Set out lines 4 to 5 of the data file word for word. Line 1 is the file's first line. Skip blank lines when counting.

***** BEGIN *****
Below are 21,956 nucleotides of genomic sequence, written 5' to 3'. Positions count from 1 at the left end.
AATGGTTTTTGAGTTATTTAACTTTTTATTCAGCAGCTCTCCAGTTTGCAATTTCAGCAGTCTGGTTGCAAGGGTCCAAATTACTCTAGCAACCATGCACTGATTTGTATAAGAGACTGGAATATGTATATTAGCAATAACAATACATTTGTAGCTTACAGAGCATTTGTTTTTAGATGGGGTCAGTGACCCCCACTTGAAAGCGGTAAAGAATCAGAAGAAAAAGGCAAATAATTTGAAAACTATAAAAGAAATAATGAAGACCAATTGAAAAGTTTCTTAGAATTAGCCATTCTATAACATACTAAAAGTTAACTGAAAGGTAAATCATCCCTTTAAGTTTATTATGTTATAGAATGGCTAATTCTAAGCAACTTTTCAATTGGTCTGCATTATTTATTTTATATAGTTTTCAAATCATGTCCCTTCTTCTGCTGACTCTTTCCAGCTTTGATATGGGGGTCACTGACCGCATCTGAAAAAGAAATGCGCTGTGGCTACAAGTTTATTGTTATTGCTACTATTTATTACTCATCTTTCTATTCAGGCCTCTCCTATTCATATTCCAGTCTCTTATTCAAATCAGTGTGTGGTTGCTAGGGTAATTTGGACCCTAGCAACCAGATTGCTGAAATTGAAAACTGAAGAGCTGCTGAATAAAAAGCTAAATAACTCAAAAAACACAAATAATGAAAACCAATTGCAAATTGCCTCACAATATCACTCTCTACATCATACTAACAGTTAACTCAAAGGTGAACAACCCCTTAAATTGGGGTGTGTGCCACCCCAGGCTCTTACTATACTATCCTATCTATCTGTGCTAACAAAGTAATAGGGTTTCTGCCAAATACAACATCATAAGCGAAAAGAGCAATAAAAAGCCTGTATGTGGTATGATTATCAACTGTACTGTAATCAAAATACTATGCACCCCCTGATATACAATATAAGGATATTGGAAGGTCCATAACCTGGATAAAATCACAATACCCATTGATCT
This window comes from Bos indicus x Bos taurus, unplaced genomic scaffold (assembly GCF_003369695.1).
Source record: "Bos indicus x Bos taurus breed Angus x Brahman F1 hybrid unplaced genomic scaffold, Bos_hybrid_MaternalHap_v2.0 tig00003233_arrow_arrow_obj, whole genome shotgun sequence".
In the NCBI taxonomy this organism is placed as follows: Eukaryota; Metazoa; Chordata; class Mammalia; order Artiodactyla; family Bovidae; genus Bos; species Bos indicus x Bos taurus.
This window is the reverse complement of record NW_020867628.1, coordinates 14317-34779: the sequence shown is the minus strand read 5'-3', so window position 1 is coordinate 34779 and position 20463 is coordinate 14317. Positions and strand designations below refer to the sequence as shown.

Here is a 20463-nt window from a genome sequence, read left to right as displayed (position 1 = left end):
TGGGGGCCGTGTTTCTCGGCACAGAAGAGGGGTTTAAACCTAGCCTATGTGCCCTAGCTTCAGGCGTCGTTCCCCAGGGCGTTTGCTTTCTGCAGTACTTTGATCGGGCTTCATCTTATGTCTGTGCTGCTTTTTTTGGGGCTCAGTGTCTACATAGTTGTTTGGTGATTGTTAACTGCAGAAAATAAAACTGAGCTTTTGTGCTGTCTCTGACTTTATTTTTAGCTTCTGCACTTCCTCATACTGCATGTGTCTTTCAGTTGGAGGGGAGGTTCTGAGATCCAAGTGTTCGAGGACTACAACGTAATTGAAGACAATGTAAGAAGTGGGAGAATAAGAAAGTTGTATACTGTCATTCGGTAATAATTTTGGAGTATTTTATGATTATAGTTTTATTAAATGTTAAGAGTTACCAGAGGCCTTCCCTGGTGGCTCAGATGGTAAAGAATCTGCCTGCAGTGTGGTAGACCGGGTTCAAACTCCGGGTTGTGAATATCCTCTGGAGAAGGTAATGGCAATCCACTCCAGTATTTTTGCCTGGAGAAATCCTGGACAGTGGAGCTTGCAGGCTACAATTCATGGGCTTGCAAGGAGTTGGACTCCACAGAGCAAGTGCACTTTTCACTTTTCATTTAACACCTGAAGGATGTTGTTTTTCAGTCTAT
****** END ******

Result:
Source record: "Bos indicus x Bos taurus breed Angus x Brahman F1 hybrid unplaced genomic scaffold, Bos_hybrid_MaternalHap_v2.0 tig00003233_arrow_arrow_obj, whole genome shotgun sequence".
In the NCBI taxonomy this organism is placed as follows: Eukaryota; Metazoa; Chordata; class Mammalia; order Artiodactyla; family Bovidae; genus Bos; species Bos indicus x Bos taurus.